The Truth About the First Thanksgiving Essay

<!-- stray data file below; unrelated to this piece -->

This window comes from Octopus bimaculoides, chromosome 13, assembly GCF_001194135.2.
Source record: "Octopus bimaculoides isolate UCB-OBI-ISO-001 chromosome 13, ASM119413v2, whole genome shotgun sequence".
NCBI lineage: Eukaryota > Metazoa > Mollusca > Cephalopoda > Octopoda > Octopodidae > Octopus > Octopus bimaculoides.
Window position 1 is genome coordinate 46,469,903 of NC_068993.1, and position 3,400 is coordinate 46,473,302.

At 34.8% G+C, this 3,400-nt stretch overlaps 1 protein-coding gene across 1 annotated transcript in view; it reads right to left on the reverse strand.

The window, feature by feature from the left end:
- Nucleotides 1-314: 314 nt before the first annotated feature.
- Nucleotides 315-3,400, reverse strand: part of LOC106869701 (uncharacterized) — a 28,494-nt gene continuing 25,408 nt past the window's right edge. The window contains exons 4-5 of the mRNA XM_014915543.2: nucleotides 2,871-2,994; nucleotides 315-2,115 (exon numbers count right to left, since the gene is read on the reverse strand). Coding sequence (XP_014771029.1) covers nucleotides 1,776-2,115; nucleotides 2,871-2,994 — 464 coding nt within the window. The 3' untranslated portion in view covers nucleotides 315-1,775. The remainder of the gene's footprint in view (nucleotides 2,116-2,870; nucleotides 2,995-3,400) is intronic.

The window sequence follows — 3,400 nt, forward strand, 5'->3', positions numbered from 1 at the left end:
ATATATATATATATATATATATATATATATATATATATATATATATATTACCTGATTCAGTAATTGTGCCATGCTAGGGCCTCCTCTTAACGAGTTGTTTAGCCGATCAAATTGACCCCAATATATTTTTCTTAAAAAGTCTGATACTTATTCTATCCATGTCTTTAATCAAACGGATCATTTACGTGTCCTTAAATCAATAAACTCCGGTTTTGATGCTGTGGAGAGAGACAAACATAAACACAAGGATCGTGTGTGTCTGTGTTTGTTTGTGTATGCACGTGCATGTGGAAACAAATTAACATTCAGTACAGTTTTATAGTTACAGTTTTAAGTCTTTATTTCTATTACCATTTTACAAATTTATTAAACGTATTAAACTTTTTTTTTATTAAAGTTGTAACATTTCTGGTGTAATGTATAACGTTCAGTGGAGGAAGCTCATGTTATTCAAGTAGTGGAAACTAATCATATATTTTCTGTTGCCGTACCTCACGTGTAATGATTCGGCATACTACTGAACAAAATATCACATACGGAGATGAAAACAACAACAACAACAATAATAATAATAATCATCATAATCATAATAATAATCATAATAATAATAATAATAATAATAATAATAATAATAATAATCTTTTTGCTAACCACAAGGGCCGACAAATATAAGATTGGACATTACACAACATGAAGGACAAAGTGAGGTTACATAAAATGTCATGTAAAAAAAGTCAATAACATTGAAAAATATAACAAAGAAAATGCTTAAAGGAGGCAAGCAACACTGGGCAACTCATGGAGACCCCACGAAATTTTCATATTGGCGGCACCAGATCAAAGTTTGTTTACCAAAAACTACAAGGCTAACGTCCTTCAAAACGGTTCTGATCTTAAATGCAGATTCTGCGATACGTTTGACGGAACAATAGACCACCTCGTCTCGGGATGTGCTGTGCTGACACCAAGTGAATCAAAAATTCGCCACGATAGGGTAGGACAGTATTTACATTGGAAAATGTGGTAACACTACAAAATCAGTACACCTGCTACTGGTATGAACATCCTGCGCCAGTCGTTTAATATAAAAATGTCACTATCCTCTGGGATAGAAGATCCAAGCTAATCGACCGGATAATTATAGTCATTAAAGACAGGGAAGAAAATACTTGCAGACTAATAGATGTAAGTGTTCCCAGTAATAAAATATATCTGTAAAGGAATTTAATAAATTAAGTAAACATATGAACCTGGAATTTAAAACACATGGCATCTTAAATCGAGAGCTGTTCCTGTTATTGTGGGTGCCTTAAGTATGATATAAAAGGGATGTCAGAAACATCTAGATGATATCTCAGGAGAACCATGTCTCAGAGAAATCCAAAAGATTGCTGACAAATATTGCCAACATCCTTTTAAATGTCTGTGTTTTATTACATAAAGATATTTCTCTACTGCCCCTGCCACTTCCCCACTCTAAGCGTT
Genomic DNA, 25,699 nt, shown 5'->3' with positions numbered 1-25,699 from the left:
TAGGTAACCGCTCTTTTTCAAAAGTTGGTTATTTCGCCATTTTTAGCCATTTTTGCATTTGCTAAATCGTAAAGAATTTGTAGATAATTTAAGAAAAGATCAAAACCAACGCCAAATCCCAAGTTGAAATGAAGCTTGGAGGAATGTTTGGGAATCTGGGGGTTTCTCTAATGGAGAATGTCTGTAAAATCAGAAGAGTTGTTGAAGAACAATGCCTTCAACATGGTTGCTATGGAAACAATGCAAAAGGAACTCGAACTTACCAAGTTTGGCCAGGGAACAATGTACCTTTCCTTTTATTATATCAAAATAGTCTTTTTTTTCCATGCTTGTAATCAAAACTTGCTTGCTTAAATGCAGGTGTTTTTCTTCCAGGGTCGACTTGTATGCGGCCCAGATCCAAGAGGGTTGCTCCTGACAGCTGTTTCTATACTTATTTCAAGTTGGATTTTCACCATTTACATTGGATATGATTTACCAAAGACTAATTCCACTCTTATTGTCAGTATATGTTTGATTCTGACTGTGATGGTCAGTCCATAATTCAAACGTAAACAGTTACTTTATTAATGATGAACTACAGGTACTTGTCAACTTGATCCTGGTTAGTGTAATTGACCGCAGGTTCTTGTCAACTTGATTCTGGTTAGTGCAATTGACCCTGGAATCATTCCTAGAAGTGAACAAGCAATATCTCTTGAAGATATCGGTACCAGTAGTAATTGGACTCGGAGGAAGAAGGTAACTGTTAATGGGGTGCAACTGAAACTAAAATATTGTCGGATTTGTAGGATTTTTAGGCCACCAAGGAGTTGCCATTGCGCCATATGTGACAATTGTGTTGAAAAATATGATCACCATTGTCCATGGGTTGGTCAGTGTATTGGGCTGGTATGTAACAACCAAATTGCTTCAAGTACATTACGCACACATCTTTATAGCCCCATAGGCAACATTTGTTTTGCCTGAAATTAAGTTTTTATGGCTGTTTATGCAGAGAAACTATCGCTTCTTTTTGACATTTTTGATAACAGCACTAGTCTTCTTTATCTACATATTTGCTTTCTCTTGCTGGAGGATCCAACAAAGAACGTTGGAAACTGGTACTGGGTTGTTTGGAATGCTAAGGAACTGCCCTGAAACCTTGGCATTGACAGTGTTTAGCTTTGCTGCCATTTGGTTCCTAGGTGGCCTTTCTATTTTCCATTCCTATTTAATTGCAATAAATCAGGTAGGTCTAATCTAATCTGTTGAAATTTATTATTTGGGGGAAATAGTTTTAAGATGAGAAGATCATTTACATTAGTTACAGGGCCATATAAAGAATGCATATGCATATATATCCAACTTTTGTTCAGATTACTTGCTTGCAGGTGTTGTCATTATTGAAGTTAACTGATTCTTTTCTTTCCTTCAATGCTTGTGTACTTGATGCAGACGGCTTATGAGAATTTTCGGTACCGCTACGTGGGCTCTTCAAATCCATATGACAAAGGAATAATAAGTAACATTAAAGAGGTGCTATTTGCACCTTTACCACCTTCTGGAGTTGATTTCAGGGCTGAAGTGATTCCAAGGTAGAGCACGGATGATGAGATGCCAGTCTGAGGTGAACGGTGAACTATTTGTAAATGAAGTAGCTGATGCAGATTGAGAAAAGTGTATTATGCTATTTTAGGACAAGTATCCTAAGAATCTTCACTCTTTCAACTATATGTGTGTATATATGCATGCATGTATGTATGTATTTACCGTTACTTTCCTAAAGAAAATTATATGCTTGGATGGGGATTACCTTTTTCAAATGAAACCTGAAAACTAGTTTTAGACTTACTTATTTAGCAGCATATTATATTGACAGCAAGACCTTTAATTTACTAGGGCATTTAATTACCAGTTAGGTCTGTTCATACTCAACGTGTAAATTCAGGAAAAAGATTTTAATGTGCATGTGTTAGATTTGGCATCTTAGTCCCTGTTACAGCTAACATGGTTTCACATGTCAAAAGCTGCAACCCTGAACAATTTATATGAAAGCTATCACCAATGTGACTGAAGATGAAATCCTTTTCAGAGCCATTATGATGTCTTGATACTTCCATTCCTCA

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Frye, Chandler The Truth About the First Thanksgiving Have you ever found yourself wondering just how much we really know about the history of the United States? What if there were numerous amounts of facts and stories that our schools’ textbooks left out, or just simply lied about? That is exactly what James W. Loewen had set out to discuss in his article, The Truth about the First Thanksgiving, which can be found in the collection Lies My Teacher Told Me: Everything Your American History Textbook Got Wrong. James W. Loewen made several interesting key points that need to be considered when one thinks about the true story of the first Thanksgiving. Who were the first known settlers of what we now know as the United States? Were the Pilgrims actually trying to make it to Virginia? And lastly, did the Pilgrims and the Indians really get along the way we tell stories in today’s society? Loewen’s main point and argument is simple, the true history of it all reveals some quite embarrassing facts, and if our textbooks wanted to give an accurately moral story, they could have correctly told both the good and bad sides of the stories. Often times, many of us have an inaccurate belief that the Pilgrims, settling the soil in 1620, were the first humans in what is now known as the United States. Loewen actally briefly mentions asking a group of his college students, and that was their general consensus also. However, it is not the truth. A very common argument is that settlers were white, and the Indians did not settle. In fact, the first non-natives to settle the area were actually African slaves left behind by the Spanish in 1526, who left the country after a failing settlement attempt of their own. Some later settlers, and technically our first pilgrims, were Spanish Jews in search of a new place to secure their religious freedom. Another thing that Loewen mentions,

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